While meditation upon Spirit has become an entirely private matter for me and many others, quite apart from “organized religion,” which I now consider to be an oxymoron, the moral imperative to act in the world has become so profound that it forces many of us out of our comfort zones and toward visible activism. Thank goodness the peace of meditation in the woods balances out the stress of acting in the world, because the stakes could not be higher. Today’s moral imperative to act is nothing less than a life and death matter for all of us. Consider this quote from James Hansen, the Director of NASA’s Goddard Institute for Space Studies, in his May 10, 2012 New York Times Op Ed, “Game Over for the Climate:”

“Canada’s tar sands, deposits of sand saturated with bitumen, contain twice the amount of carbon dioxide emitted by global oil use in our entire history. If we were to fully exploit this new oil source, and continue to burn our conventional oil, gas and coal supplies, concentrations of carbon dioxide in the atmosphere eventually would reach levels higher than in the Pliocene era, more than 2.5 million years ago, when sea level was at least 50 feet higher than it is now. That level of heat-trapping gases would assure that the disintegration of the ice sheets would accelerate out of control. Sea levels would rise and destroy coastal cities. Global temperatures would become intolerable. Twenty to 50 percent of the planet’s species would be driven to extinction. Civilization would be at risk.”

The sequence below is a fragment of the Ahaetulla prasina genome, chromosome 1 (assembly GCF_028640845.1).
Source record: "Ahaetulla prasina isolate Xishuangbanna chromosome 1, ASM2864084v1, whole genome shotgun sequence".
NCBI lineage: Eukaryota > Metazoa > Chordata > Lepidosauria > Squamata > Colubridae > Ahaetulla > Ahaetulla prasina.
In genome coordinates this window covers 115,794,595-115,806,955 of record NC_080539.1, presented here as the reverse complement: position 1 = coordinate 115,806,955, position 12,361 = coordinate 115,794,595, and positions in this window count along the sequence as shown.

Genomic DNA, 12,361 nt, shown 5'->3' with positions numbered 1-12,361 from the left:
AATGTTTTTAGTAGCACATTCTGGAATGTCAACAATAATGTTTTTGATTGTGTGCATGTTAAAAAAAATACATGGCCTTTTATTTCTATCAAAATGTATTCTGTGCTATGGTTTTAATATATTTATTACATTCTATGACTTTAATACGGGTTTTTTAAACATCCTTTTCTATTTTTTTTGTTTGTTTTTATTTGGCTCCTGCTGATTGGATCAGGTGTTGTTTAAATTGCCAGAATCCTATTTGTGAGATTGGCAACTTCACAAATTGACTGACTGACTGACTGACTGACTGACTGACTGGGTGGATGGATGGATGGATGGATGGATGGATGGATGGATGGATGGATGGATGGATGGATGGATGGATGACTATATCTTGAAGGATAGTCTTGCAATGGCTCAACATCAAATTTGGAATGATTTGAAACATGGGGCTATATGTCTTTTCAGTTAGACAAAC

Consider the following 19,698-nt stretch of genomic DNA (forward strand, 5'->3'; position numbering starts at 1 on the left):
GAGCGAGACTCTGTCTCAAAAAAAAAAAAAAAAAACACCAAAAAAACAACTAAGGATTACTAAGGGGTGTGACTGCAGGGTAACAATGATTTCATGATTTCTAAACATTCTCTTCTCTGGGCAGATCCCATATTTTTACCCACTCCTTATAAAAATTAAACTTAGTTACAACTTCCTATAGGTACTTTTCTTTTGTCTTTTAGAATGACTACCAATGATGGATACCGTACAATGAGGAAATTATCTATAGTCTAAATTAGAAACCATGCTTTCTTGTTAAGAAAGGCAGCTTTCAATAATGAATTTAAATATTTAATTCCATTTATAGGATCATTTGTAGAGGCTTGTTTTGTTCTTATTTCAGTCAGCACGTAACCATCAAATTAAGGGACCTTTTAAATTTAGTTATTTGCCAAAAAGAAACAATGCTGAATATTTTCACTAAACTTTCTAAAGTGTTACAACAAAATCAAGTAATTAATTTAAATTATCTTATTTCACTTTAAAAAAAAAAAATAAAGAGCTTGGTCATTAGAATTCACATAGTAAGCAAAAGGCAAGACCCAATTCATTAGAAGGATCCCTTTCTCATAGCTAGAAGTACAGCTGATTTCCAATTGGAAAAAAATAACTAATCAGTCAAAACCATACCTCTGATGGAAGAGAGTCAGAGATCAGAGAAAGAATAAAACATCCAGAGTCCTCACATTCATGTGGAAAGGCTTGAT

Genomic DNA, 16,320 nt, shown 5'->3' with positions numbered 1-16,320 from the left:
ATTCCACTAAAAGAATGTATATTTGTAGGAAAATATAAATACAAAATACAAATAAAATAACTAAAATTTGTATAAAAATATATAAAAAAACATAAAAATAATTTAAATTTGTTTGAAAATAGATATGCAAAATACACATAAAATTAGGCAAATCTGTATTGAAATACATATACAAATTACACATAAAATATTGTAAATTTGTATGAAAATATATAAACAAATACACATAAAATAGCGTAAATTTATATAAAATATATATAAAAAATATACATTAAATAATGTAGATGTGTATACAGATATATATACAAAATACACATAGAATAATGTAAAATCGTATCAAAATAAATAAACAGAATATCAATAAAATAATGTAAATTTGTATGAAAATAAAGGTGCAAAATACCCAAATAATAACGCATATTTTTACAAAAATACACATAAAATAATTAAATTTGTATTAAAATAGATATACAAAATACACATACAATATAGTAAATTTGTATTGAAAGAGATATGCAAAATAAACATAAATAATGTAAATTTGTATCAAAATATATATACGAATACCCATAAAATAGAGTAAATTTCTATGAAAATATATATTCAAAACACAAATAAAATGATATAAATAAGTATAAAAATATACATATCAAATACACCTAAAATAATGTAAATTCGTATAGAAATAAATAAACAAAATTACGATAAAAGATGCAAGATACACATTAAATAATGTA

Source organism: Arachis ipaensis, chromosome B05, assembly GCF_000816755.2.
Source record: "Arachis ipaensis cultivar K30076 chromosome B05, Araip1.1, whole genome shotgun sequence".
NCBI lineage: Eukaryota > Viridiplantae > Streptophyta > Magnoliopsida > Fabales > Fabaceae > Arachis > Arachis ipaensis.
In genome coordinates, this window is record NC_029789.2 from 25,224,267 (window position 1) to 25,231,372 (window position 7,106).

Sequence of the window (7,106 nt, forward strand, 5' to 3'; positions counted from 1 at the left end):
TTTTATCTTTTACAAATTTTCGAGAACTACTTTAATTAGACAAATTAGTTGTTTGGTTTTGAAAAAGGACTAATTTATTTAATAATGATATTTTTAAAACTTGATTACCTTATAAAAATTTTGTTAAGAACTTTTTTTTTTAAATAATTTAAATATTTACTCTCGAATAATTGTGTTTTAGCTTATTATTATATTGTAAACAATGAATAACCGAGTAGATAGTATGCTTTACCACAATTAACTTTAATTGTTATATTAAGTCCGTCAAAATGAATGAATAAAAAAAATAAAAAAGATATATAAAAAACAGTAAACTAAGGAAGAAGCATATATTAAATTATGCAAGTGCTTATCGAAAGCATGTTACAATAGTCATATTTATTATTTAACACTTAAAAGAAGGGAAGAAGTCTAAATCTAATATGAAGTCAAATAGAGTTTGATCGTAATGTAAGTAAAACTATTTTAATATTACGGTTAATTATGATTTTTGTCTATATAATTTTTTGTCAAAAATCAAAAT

Hansen laments that President Obama was quoted in a recent “Rolling Stones” interview as having said that Canada will exploit the oil in its vast oil sands reserves “regardless of what we do,” and he ends his Op Ed article with a vision of moral judgment against us by future generations, if we do not act to arrest and reverse Global Climate Change immediately:

“Every major national science academy in the world has reported that global warming is real, caused mostly by humans, and requires urgent action. The cost of acting goes far higher the longer we wait — we can’t wait any longer to avoid the worst and be judged immoral by coming generations.”